Here was the All-Defensive First Team for the 2016-17 NBA season: Patrick Beverley, Chris Paul, Kawhi Leonard, Draymond Green, and Rudy Gobert. Of those players, one (Leonard) has yet to even play this year, another (Beverley) is done for the season, a third (Paul) just returned after missing nearly a month with a knee injury, and a fourth (Gobert) is in the middle of a four-to-six-week absence thanks to a knee injury of his own. What that means is [puts talisman around neck to ward off the evil Madden cover curse spirits] that the Defensive Player of the Year race is wide freaking open.
Here are seven guys who have put together particularly strong cases for the award so far.
*Stats courtesy of NBA.com, ESPN, and Basketball Reference*
Joel Embiid, C, Philadelphia 76ers
Forget about who our beloved Process potentate is for a second. Picture a seven-footer who has appeared in all but two of his team’s games playing over 29 minutes a night and who ranks fourth in defensive real plus-minus and seventh in blocked shots while also anchoring a top-ten defense overall. That is some serious and valuable production on that end of the floor, and that is the kind of campaign that the 23-year-old Embiid has been having so far. Shockingly, the Defensive Player of the Year Award has not gone to a true seven-footer in nearly five years, but this lion of a human being manning the middle for the Sixers has a pretty good chance of changing that this season.
Draymond Green, SF/PF, Golden State Warriors
The Los Angeles Lakers possibly had something of an ulterior motive for bringing in Kentavious Caldwell-Pope this summer.
ESPN’s Dave McMenamin reported on Friday that the Lakers may have been motivated to sign Caldwell-Pope since he shares an agent with LeBron James.
More from McMenamin:
Multiple league sources suggested to ESPN that a major motivating factor in the Lakers’ signing Kentavious Caldwell-Pope to a one-year, $18 million deal this offseason was because Caldwell-Pope is repped by Rich Paul, the same agent as James.
Now the Lakers can spend a year communicating with Paul, showing him how they run their organization, sharing meals, etc., and it will all be protected under the Caldwell-Pope prism, even if it could prove influential as to what James ultimately decides to do.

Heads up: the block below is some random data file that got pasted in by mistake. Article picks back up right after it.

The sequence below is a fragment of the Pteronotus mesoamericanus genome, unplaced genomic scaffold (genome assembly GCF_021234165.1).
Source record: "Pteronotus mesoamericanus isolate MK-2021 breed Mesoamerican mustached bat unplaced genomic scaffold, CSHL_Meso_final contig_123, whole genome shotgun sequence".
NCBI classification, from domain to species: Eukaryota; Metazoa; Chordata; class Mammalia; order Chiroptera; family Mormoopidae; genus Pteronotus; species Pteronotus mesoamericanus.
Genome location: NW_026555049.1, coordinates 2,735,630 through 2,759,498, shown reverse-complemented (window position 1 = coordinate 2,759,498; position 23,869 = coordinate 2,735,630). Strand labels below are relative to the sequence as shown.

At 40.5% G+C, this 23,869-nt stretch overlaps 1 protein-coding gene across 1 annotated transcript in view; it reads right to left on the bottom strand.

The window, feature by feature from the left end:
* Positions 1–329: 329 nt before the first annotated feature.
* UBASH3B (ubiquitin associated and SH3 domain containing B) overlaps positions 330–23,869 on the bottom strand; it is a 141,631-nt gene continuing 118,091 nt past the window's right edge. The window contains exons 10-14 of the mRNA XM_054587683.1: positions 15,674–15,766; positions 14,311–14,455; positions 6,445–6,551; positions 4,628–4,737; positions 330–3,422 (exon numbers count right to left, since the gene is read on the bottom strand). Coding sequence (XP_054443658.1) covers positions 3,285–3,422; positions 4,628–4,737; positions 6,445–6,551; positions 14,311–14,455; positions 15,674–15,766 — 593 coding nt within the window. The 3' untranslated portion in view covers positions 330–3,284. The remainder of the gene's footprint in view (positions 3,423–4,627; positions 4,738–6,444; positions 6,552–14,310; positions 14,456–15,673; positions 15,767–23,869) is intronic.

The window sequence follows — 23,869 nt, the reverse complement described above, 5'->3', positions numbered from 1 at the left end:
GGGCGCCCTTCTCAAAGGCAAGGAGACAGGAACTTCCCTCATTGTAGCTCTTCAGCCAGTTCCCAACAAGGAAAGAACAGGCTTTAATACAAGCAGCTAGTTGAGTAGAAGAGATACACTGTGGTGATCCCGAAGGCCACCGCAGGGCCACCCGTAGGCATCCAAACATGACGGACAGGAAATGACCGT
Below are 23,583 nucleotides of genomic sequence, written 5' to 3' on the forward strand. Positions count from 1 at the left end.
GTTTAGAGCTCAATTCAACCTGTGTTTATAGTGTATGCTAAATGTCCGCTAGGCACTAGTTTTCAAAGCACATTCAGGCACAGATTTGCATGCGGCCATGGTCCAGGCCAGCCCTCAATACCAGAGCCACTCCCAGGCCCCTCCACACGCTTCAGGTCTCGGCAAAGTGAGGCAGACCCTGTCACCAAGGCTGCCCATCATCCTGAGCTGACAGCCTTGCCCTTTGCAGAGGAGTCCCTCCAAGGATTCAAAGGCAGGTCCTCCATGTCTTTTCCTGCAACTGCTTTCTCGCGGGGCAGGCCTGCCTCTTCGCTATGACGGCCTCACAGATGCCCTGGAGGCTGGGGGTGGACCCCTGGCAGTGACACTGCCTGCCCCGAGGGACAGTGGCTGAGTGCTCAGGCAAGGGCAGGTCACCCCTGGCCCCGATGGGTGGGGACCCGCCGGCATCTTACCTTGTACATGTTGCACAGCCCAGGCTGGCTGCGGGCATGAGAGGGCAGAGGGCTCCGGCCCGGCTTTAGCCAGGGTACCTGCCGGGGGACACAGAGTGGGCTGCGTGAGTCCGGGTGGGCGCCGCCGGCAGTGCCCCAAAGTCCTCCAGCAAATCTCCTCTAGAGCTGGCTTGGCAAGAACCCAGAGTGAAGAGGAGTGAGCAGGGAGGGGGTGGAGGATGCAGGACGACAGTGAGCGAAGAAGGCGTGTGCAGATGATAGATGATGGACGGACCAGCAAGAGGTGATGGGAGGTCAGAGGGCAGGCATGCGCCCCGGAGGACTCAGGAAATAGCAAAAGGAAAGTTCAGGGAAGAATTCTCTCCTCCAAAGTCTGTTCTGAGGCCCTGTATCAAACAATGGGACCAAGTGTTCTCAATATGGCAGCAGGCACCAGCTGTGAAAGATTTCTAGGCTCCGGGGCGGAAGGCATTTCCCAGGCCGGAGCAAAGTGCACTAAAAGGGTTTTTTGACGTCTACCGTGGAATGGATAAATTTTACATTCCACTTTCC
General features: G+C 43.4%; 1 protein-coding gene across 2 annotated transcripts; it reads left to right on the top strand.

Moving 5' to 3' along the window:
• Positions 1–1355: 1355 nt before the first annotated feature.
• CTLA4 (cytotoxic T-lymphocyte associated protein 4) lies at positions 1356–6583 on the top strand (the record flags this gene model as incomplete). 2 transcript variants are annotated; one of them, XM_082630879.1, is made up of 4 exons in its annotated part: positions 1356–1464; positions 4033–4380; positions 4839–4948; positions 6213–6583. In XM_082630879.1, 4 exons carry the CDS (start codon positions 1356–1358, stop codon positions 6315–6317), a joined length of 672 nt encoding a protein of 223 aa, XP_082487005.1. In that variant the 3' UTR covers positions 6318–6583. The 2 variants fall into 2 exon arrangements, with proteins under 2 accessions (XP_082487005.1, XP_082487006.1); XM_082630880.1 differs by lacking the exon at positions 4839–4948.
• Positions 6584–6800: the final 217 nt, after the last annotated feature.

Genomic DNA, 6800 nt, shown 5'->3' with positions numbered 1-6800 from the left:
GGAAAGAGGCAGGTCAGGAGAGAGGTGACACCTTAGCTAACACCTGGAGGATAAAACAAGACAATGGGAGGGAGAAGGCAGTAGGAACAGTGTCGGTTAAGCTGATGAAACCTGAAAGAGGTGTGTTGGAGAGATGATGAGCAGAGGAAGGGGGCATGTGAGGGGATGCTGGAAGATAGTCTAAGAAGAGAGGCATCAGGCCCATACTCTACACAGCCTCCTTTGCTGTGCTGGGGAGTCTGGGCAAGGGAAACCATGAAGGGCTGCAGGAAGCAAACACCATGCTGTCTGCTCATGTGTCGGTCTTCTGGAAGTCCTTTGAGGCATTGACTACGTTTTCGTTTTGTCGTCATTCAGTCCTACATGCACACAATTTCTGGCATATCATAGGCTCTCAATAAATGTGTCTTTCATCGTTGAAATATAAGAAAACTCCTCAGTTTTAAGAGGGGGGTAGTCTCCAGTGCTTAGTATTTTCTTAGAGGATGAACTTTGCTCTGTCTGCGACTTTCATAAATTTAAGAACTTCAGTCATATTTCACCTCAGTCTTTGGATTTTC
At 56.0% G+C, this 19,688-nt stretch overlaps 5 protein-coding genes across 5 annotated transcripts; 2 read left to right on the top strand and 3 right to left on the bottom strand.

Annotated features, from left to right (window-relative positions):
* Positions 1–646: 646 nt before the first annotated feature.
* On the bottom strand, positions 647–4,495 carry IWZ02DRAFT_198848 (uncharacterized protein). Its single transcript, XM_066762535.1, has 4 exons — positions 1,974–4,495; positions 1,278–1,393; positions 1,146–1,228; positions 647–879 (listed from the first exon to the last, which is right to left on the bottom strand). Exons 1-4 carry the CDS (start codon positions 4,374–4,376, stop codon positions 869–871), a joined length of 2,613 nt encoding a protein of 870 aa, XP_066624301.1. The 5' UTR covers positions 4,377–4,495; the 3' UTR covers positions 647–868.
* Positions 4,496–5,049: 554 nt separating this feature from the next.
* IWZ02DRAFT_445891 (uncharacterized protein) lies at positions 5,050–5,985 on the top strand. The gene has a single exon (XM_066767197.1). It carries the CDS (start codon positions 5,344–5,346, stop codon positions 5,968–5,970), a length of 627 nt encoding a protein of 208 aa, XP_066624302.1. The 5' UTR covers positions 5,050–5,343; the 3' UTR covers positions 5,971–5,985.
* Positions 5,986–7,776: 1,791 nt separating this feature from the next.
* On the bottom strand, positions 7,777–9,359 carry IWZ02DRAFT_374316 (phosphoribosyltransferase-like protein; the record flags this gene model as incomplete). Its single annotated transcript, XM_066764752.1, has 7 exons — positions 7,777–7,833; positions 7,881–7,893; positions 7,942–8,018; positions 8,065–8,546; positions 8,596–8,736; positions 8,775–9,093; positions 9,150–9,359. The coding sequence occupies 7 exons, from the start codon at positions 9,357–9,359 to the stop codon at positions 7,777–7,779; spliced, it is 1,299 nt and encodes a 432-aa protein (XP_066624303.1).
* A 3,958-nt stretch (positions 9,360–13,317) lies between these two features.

Lakers GM Rob Pelinka is himself a former agent, so he understands the value of establishing an open channel of communication beforehand. Signing Caldwell-Pope to a one-year deal serves to benefit the team on the court in the short-term, put them in touch with the camp of a top free agent target (in a much more permissible way than they apparently have been doing), and keep the books clear for a run at James when he can become a free agent in 2018.
The Los Angeles Lakers are looking for guards, and reportedly spent Tuesday meeting with one of the better young ones available.
According to ESPN’s Brian Windhorst, the Lakers met with free agent Kentavious Caldwell-Pope on Tuesday, with the shooting guard drawing quite a bit of interest.
The Lakers’ interest has been previously reported, albeit on very specific terms. Perhaps Caldwell-Pope is willing to do what Los Angeles is seeking. The 24-year-old averaged 13.8 points per game with the Detroit Pistons last season, shooting 35 percent from three-point range.
Kentavious Caldwell-Pope is suddenly an unrestricted free agent, and one somewhat surprising suitor has emerged.
ESPN’s Adrian Wojnarowski reports Friday that the Lakers have “significant interest” in a one-year “balloon” deal with Caldwell-Pope, whose rights were renounced by the Detroit Pistons after their trade for Avery Bradley.
Caldwell-Pope, 24, averaged 13.8 points, 3.3 rebounds, and 2.5 assists a game in 2016-17. Perhaps his biggest strength is his perimeter defense, an area where the Lakers are badly lacking. But the former No. 8 overall pick will have other wooers, and a one-year deal may not be particularly attractive to him.
Detroit Pistons guard Kentavious Caldwell-Pope has been suspended two games by the NBA for a recent traffic stop that ended with Caldwell-Pope arrested for driving while under the influence.
The NBA cited “pleading guilty to operating a motor vehicle while intoxicated, in violation of the law of the State of Michigan,” as the reason for suspending the Pistons shooter, per ProBasketball Talk. This is the standard punishment for DUI offense by an NBA player or coach.
This particular offense is especially noteworthy given Caldwell-Pope’s current status as a restricted free agent. The 24-year-old shooting guard is expected to receive a lot of attention in free agency, possibly receiving maximum level offers from teams. Detroit, of course, would have the chance to match any offer sheet Caldwell-Pope would sign, retaining him on the Pistons roster.
Caldwell-Pope averaged 13.8 points per game last season, which was his fourth year in the NBA. His two-game suspension is unlikely to scare teams away given the way he shoots the ball from outside and defends opposing guards.
Shane McNichol covers college basketball and the NBA for Larry Brown Sports. He also blogs about basketball at Palestra Back and has contributed to Rush The Court, ESPN.com, and USA Today Sports Weekly. Follow him on Twitter @OnTheShaneTrain.
The Detroit Pistons are intent on keeping guard Kentavious Caldwell-Pope from leaving this summer.
Caldwell-Pope is set to be a restricted free agent, but according to Vince Ellis of the Detroit Free Press, the team is ready to match any offer sheet that comes in for him. That includes potential max contract offers.